, BEIJING, Mar 3 – Ahead of the Chinese national legislature’s annual session kicking off on Monday, national lawmakers have backed reform of controversial labour camps in which people can be sentenced to up to four years’ “re-education” by police without trial.
The labour camp system, known as laojiao, was “a disgrace to China’s national image and required urgent reform,” as it runs against the principles of lawful governance and justice which the country pursues, said Yang Weicheng, who is a deputy to the National People’s Congress (NPC) and lawyer from Shandong Province.
Deng Hui, an NPC deputy and law school dean from Jiangxi Province, said the labour camp system violated various laws, including the Law on Legislation and the Administrative Penalty Law. It’s also a deviation from a human rights convention the Chinese government had signed, he added.
“The reform of laojiao is imminent and inescapable,” Deng said.
The re-education through labour camp system was established in the 1950s to consolidate the newly founded republic and rectify social order. It allows police to detain people, usually charged with minor offenses, for up to four years without an open trial.
Although it has helped maintain social order over the past several decades, its downside has also emerged. As an extra-judicial penalty, it’s prone to misuse and abuse by the police. Moreover, it runs counters to increasing legal awareness among the public and China’s endeavour for the rule of law.
An NPC deputy and legal expert from Fujian Province, Dai Zhongchuan said, “To some degree, the labour camp system makes people live in fear. It’s an unchecked and unsupervised measure that can deprive and limit people’s freedom outside court, making it extremely liable to be abused by power.”
Calls for the system’s reform have been running high for years. Several recent high-profile cases involving misuse of labour camp education have put it even more under the spotlight.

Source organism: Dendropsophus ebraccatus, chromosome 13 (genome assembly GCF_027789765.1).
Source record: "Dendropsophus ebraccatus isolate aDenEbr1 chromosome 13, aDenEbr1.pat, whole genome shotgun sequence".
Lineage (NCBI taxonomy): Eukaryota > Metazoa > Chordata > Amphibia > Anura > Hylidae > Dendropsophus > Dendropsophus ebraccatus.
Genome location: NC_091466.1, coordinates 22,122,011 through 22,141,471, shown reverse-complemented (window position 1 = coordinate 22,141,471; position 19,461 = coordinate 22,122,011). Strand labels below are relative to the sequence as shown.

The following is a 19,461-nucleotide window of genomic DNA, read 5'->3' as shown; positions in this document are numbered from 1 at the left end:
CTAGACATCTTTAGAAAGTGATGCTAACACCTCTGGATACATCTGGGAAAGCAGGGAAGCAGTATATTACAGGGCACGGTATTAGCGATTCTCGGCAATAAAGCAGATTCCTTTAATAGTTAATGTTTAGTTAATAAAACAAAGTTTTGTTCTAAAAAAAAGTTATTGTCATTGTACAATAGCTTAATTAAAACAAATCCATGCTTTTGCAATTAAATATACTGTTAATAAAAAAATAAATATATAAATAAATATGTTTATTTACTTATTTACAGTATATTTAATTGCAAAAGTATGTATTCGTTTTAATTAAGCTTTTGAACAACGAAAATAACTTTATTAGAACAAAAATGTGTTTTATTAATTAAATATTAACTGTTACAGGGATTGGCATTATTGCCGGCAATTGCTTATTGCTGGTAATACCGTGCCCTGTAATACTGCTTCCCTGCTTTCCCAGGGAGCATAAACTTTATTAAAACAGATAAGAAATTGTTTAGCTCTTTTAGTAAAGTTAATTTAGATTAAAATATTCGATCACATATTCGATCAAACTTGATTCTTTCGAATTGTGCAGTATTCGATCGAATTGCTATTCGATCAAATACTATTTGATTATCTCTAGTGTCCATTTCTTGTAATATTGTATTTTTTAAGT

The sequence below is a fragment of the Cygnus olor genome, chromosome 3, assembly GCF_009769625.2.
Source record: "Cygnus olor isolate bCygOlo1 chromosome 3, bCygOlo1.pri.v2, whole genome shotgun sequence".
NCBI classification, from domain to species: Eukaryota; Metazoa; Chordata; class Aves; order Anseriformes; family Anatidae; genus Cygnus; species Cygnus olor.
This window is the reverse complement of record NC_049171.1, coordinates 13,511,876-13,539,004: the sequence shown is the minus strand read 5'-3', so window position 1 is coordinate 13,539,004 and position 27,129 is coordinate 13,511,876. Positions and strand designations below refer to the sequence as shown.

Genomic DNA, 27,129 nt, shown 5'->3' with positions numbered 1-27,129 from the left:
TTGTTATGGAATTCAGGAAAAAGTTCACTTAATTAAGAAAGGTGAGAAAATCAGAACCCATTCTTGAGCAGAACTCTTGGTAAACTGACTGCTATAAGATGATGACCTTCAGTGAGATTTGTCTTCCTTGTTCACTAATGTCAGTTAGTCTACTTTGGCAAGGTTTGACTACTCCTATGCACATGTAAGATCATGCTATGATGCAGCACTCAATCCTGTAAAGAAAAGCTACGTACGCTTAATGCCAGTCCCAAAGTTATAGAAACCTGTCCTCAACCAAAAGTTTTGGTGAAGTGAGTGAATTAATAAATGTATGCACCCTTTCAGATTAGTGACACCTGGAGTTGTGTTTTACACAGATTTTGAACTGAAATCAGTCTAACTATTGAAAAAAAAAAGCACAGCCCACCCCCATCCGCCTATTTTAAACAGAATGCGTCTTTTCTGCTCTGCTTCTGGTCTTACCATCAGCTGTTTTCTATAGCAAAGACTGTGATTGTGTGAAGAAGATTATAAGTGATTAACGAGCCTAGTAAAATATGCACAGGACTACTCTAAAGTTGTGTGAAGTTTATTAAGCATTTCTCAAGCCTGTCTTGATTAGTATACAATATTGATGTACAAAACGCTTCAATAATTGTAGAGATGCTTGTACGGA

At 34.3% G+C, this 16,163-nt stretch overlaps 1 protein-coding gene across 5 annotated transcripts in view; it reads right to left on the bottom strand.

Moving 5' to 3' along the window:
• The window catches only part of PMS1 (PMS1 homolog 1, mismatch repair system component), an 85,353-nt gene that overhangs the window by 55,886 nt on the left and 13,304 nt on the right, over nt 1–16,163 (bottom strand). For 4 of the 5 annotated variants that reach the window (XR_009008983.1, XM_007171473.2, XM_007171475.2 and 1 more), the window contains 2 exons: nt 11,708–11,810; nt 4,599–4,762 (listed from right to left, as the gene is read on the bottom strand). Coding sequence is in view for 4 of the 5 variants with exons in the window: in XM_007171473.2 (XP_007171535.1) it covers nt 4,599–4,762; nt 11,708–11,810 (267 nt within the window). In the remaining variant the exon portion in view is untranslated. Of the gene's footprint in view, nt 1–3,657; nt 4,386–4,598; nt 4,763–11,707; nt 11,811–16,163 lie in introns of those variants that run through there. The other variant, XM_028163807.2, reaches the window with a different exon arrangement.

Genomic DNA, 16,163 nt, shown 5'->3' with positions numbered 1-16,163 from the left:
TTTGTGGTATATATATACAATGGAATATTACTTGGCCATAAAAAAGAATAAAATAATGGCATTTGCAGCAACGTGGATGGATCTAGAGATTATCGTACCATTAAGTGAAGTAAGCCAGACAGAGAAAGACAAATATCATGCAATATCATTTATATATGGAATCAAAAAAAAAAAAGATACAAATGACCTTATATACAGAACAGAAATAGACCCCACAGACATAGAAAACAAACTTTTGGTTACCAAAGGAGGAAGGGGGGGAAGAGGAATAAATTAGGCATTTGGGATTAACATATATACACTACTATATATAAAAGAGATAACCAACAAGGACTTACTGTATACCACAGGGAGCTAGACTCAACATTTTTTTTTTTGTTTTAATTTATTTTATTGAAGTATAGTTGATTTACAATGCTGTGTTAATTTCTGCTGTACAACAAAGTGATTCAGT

In one case, Tang Hui, a woman in central China’s Hunan Province, was sentenced to internment in a labour camp in August after demanding tougher penalties for the seven men convicted of abducting, raping and prostituting her 11-year-old daughter. She was released within a week following complaints from the public and academics rocked the nation.
In another case, Ren Jianyu, 25, was arrested in 2011 for forwarding and commenting on more than 100 pieces of “negative information” online. A month after his arrest, he was given a two-year term in a labour camp for “incitement to subvert state power” without a court process. Ren was released in November last year after serving over half of his sentence.
The central authorities have recognized the need for the reform. In January, a national political and legal work conference put the process as a priority for 2013.
Some provinces have already acted. Southwest Yunnan has stopped sending people to re-education through labour camps on grounds including threatening national security, petitioning by causing unrest, and smearing the image of officials.
In late January, south China’s Guangdong Province said it had made plans to end the system within the year.
However, Yang Weicheng said full abolishment of laojiao was still difficult at the moment and reducing its use could be a measure applied during the transition.
In Deng Hui’s opinion, the first and foremost task of the reform is to hand over the right to execute laojiao to judicial authorities, while at the same time give a bigger role to community correction as a possible substitute.